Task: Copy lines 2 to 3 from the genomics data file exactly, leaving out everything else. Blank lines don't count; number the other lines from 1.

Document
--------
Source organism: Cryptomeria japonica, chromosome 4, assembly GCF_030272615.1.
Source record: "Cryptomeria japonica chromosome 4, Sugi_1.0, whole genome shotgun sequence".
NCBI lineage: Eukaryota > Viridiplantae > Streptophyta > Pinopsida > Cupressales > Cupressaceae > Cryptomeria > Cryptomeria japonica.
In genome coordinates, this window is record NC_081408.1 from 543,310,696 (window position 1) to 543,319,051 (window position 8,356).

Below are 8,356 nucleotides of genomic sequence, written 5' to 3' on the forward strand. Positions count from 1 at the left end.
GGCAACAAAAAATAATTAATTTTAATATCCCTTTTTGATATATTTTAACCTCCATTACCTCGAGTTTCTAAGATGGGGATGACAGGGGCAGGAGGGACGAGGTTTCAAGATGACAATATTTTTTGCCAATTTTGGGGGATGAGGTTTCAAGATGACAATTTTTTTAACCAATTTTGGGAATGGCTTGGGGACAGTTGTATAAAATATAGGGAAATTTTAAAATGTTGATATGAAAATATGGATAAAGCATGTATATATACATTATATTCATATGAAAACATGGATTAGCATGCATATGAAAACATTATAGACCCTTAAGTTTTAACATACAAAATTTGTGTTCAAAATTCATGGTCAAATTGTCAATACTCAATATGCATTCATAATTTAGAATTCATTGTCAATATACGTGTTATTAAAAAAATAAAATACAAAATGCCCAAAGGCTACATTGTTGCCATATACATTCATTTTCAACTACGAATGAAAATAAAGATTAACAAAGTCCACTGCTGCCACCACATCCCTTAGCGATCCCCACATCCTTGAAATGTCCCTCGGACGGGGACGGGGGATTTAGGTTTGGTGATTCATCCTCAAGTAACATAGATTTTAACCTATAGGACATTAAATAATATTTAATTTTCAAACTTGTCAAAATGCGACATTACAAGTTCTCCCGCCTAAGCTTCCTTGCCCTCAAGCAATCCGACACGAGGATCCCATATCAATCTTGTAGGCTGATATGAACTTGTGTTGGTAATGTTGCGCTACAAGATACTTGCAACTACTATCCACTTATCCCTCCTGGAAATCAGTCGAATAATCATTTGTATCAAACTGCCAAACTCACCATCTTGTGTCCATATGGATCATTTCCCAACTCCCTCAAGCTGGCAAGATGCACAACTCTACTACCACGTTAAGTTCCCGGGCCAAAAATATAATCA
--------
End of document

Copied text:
Source record: "Cryptomeria japonica chromosome 4, Sugi_1.0, whole genome shotgun sequence".
NCBI lineage: Eukaryota > Viridiplantae > Streptophyta > Pinopsida > Cupressales > Cupressaceae > Cryptomeria > Cryptomeria japonica.